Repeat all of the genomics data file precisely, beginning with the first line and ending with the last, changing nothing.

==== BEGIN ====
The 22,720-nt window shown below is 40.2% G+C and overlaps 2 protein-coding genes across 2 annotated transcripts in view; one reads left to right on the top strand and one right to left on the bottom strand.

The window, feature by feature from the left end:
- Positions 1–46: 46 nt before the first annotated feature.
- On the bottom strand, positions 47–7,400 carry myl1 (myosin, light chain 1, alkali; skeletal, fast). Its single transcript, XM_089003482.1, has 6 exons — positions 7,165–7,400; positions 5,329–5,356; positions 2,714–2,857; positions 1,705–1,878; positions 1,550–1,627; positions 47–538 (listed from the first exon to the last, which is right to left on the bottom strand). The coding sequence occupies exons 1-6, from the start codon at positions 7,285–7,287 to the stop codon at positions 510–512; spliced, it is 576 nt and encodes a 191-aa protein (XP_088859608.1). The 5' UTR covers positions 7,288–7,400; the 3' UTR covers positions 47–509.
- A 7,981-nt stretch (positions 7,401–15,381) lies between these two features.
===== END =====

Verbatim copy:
The 22,720-nt window shown below is 40.2% G+C and overlaps 2 protein-coding genes across 2 annotated transcripts in view; one reads left to right on the top strand and one right to left on the bottom strand.

The window, feature by feature from the left end:
- Positions 1–46: 46 nt before the first annotated feature.
- On the bottom strand, positions 47–7,400 carry myl1 (myosin, light chain 1, alkali; skeletal, fast). Its single transcript, XM_089003482.1, has 6 exons — positions 7,165–7,400; positions 5,329–5,356; positions 2,714–2,857; positions 1,705–1,878; positions 1,550–1,627; positions 47–538 (listed from the first exon to the last, which is right to left on the bottom strand). The coding sequence occupies exons 1-6, from the start codon at positions 7,285–7,287 to the stop codon at positions 510–512; spliced, it is 576 nt and encodes a 191-aa protein (XP_088859608.1). The 5' UTR covers positions 7,288–7,400; the 3' UTR covers positions 47–509.
- A 7,981-nt stretch (positions 7,401–15,381) lies between these two features.